- Expanding and clarifying the scope of the application of the Act
- Expand the SOP Act to cover contracts relating to prefabrication of components
- Clarify that claims for work done or goods supplied before contract termination are valid
- Clarify that adjudicators are to consider claims on damages, losses, and expenses only when the quantum of such claims can be supported by documents, e.g. delay certificate, certificate of substantial completion, payment certificate (even if it is contractually deemed to be the payment response like under the PSSCOC)
- Enhancing requirements on handling of payment claims and responses
- Prescribe a shorter time limit for service of payment claims
- Clarify a payment claim will be valid even if it is served before the date or period specified in the contract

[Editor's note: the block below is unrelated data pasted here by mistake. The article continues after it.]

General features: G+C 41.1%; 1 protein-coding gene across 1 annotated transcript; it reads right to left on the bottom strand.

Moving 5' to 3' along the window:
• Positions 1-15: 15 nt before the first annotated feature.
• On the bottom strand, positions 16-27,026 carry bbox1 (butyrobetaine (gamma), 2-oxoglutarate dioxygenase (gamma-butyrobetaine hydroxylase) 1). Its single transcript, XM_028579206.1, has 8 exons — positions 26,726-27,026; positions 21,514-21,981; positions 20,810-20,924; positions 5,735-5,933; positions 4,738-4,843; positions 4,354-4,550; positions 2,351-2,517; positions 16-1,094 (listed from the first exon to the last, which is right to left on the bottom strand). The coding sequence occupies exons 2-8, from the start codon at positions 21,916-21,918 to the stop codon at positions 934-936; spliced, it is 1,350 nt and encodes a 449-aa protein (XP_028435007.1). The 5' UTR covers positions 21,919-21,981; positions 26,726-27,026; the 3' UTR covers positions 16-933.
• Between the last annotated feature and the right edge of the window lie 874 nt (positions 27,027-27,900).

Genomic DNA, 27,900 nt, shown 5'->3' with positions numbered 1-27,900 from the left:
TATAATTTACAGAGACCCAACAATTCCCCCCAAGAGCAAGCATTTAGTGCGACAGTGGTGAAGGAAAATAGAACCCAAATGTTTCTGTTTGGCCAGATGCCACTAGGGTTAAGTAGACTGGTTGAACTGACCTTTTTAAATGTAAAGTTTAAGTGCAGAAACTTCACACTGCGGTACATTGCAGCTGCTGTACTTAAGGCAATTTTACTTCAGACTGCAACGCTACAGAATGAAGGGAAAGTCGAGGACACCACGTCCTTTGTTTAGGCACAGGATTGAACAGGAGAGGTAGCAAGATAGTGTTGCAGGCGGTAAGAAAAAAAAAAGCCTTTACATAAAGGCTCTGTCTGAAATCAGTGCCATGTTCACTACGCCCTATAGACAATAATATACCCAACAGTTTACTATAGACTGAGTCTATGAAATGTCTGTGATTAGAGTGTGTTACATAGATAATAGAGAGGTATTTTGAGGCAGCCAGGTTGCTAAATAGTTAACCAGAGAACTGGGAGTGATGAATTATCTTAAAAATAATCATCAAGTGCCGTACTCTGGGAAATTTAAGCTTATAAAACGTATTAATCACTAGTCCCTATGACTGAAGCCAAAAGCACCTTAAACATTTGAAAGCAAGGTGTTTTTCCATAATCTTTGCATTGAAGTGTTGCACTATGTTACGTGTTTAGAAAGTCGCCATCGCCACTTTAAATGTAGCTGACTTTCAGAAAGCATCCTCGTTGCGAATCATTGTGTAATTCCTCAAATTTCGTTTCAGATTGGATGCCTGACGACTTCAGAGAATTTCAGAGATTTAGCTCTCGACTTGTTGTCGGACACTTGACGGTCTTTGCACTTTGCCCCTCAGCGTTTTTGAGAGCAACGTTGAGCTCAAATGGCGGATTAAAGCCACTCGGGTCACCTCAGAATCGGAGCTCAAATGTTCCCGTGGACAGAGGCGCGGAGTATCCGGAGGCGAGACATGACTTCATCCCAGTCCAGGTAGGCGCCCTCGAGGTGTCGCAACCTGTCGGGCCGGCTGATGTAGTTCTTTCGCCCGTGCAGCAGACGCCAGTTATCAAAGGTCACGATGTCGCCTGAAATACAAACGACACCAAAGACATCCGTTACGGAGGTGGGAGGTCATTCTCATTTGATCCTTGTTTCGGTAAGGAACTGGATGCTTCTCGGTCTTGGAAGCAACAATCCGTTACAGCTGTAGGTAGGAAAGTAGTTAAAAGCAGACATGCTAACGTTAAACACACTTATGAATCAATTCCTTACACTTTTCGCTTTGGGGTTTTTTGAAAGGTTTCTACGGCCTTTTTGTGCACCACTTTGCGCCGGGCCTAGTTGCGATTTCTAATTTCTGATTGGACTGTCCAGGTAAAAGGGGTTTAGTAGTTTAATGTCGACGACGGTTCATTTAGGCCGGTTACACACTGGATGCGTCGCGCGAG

- Allow unpaid payment claims to be repeated under the Act
- Clarify the default timeline for payment claim and definition of a month
- Improving the adjudication process
- Allow claimants (and not just respondents) to apply for adjudication review
- Allow adjudicators to disregard specific circumstances where claimants have failed to provide certain documents or information in adjudication applications, so long as the respondents were not materially prejudiced
- Clarify that any objections by respondents not included in payment responses will be disregarded by adjudicators or the Courts, unless respondents can prove that their objections could not have been made known earlier
- Other revisions to improve the operation of the Act and Regulations
- Revising minimum interest rate for late payment
- Specifying a non-exhaustive list of grounds on which parties can commence proceedings to set aside the adjudication determination
- Allowing documents to be served through email, and instant messaging platforms in an agreed file format